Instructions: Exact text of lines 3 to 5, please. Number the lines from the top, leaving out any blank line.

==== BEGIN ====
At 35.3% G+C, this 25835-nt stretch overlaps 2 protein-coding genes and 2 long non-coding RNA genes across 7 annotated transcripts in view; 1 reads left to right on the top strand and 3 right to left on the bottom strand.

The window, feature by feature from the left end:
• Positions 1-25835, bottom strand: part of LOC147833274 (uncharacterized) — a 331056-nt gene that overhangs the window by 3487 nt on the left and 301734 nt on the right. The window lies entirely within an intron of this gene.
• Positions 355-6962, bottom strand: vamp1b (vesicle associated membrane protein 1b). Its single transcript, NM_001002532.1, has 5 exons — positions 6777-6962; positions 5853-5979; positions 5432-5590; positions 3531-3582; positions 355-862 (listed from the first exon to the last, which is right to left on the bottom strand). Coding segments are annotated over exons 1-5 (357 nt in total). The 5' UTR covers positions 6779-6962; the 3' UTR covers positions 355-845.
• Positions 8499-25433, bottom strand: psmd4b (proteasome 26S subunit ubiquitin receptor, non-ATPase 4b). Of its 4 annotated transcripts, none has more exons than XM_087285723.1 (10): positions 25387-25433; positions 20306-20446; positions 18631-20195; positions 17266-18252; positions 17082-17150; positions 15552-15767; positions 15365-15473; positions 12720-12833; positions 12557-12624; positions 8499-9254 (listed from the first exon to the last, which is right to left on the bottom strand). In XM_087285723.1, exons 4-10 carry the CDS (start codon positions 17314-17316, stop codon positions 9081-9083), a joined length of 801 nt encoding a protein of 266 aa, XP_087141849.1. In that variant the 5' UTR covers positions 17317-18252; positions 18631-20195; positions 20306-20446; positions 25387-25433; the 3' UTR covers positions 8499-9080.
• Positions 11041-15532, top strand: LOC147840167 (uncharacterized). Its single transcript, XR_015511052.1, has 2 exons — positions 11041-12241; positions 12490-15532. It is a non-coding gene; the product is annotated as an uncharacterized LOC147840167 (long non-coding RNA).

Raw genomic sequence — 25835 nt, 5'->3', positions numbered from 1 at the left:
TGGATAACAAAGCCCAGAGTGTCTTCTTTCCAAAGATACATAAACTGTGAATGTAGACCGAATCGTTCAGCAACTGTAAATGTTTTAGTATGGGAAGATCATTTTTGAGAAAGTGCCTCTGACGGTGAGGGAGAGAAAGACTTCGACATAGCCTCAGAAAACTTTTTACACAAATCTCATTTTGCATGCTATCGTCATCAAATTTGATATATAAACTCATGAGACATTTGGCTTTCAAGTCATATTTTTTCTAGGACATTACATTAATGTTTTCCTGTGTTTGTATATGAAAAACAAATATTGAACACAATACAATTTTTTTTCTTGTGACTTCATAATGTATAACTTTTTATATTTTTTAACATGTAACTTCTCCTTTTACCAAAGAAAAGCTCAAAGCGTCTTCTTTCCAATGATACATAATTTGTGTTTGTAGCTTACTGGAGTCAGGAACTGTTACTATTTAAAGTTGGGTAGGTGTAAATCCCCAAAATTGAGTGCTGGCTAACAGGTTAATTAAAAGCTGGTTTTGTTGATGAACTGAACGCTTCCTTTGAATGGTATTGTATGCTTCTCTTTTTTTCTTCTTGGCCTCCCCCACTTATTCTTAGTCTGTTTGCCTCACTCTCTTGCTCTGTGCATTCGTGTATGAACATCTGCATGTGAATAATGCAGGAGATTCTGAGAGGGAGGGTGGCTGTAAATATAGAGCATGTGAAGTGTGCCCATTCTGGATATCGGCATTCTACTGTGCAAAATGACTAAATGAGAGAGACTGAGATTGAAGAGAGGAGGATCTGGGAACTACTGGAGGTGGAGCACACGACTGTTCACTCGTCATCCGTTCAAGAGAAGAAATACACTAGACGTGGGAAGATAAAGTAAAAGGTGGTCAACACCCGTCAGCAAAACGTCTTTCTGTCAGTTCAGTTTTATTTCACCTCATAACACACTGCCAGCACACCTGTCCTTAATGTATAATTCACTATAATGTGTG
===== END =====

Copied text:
• Positions 1-25835, bottom strand: part of LOC147833274 (uncharacterized) — a 331056-nt gene that overhangs the window by 3487 nt on the left and 301734 nt on the right. The window lies entirely within an intron of this gene.
• Positions 355-6962, bottom strand: vamp1b (vesicle associated membrane protein 1b). Its single transcript, NM_001002532.1, has 5 exons — positions 6777-6962; positions 5853-5979; positions 5432-5590; positions 3531-3582; positions 355-862 (listed from the first exon to the last, which is right to left on the bottom strand). Coding segments are annotated over exons 1-5 (357 nt in total). The 5' UTR covers positions 6779-6962; the 3' UTR covers positions 355-845.
• Positions 8499-25433, bottom strand: psmd4b (proteasome 26S subunit ubiquitin receptor, non-ATPase 4b). Of its 4 annotated transcripts, none has more exons than XM_087285723.1 (10): positions 25387-25433; positions 20306-20446; positions 18631-20195; positions 17266-18252; positions 17082-17150; positions 15552-15767; positions 15365-15473; positions 12720-12833; positions 12557-12624; positions 8499-9254 (listed from the first exon to the last, which is right to left on the bottom strand). In XM_087285723.1, exons 4-10 carry the CDS (start codon positions 17314-17316, stop codon positions 9081-9083), a joined length of 801 nt encoding a protein of 266 aa, XP_087141849.1. In that variant the 5' UTR covers positions 17317-18252; positions 18631-20195; positions 20306-20446; positions 25387-25433; the 3' UTR covers positions 8499-9080.